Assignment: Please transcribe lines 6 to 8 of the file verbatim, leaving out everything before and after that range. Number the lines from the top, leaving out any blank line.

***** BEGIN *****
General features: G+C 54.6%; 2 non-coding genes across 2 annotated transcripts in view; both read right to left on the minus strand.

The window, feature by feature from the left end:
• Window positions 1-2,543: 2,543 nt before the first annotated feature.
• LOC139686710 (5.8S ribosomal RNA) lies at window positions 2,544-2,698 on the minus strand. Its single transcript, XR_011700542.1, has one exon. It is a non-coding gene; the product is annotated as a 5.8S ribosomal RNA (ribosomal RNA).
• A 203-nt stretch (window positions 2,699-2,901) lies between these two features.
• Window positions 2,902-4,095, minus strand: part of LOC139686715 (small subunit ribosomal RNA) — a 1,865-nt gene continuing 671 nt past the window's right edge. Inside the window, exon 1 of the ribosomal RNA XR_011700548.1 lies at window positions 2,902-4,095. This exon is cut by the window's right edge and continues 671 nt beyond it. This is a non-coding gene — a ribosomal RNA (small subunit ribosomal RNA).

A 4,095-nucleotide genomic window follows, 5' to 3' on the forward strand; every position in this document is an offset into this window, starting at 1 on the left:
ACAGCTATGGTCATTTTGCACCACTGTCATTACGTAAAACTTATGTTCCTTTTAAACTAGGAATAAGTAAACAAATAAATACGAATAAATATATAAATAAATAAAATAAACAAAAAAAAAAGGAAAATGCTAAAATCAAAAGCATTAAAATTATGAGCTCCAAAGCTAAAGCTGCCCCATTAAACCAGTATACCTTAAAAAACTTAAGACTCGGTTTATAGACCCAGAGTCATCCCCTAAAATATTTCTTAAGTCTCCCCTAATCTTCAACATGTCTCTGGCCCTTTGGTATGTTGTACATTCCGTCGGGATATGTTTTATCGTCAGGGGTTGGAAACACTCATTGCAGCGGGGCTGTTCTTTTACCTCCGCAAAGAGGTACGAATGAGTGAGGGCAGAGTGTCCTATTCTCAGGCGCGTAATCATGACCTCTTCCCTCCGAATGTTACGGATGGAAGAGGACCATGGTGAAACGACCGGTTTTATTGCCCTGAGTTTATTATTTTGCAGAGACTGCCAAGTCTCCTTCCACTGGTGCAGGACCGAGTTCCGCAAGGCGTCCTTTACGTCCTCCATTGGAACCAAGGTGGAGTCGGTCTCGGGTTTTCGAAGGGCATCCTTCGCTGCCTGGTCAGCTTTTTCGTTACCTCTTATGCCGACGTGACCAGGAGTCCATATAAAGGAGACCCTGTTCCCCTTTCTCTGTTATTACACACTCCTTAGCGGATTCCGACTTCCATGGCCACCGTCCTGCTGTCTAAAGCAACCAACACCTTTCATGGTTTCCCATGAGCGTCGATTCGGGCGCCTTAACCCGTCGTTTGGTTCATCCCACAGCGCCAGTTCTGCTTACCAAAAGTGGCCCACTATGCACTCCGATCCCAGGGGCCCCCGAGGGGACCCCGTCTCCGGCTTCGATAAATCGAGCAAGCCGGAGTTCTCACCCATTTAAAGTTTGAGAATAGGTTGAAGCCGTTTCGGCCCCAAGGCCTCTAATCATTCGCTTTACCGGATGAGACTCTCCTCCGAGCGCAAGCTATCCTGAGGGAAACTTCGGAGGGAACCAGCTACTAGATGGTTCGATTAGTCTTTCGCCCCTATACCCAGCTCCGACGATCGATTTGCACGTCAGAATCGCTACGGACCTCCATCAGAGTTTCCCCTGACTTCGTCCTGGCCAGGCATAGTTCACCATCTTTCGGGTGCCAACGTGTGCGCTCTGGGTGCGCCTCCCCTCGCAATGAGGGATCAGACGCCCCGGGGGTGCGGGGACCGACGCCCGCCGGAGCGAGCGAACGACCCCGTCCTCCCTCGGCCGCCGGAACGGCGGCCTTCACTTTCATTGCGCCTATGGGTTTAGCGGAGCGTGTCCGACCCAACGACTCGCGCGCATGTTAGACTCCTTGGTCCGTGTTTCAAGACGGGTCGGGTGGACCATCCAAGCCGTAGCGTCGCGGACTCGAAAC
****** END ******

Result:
• Window positions 2,902-4,095, minus strand: part of LOC139686715 (small subunit ribosomal RNA) — a 1,865-nt gene continuing 671 nt past the window's right edge. Inside the window, exon 1 of the ribosomal RNA XR_011700548.1 lies at window positions 2,902-4,095. This exon is cut by the window's right edge and continues 671 nt beyond it. This is a non-coding gene — a ribosomal RNA (small subunit ribosomal RNA).

A 4,095-nucleotide genomic window follows, 5' to 3' on the forward strand; every position in this document is an offset into this window, starting at 1 on the left:
ACAGCTATGGTCATTTTGCACCACTGTCATTACGTAAAACTTATGTTCCTTTTAAACTAGGAATAAGTAAACAAATAAATACGAATAAATATATAAATAAATAAAATAAACAAAAAAAAAAGGAAAATGCTAAAATCAAAAGCATTAAAATTATGAGCTCCAAAGCTAAAGCTGCCCCATTAAACCAGTATACCTTAAAAAACTTAAGACTCGGTTTATAGACCCAGAGTCATCCCCTAAAATATTTCTTAAGTCTCCCCTAATCTTCAACATGTCTCTGGCCCTTTGGTATGTTGTACATTCCGTCGGGATATGTTTTATCGTCAGGGGTTGGAAACACTCATTGCAGCGGGGCTGTTCTTTTACCTCCGCAAAGAGGTACGAATGAGTGAGGGCAGAGTGTCCTATTCTCAGGCGCGTAATCATGACCTCTTCCCTCCGAATGTTACGGATGGAAGAGGACCATGGTGAAACGACCGGTTTTATTGCCCTGAGTTTATTATTTTGCAGAGACTGCCAAGTCTCCTTCCACTGGTGCAGGACCGAGTTCCGCAAGGCGTCCTTTACGTCCTCCATTGGAACCAAGGTGGAGTCGGTCTCGGGTTTTCGAAGGGCATCCTTCGCTGCCTGGTCAGCTTTTTCGTTACCTCTTATGCCGACGTGACCAGGAGTCCATATAAAGGAGACCCTGTTCCCCTTTCTCTGTTATTACACACTCCTTAGCGGATTCCGACTTCCATGGCCACCGTCCTGCTGTCTAAAGCAACCAACACCTTTCATGGTTTCCCATGAGCGTCGATTCGGGCGCCTTAACCCGTCGTTTGGTTCATCCCACAGCGCCAGTTCTGCTTACCAAAAGTGGCCCACTATGCACTCCGATCCCAGGGGCCCCCGAGGGGACCCCGTCTCCGGCTTCGATAAATCGAGCAAGCCGGAGTTCTCACCCATTTAAAGTTTGAGAATAGGTTGAAGCCGTTTCGGCCCCAAGGCCTCTAATCATTCGCTTTACCGGATGAGACTCTCCTCCGAGCGCAAGCTATCCTGAGGGAAACTTCGGAGGGAACCAGCTACTAGATGGTTCGATTAGTCTTTCGCCCCTATACCCAGCTCCGACGATCGATTTGCACGTCAGAATCGCTACGGACCTCCATCAGAGTTTCCCCTGACTTCGTCCTGGCCAGGCATAGTTCACCATCTTTCGGGTGCCAACGTGTGCGCTCTGGGTGCGCCTCCCCTCGCAATGAGGGATCAGACGCCCCGGGGGTGCGGGGACCGACGCCCGCCGGAGCGAGCGAACGACCCCGTCCTCCCTCGGCCGCCGGAACGGCGGCCTTCACTTTCATTGCGCCTATGGGTTTAGCGGAGCGTGTCCGACCCAACGACTCGCGCGCATGTTAGACTCCTTGGTCCGTGTTTCAAGACGGGTCGGGTGGACCATCCAAGCCGTAGCGTCGCGGACTCGAAAC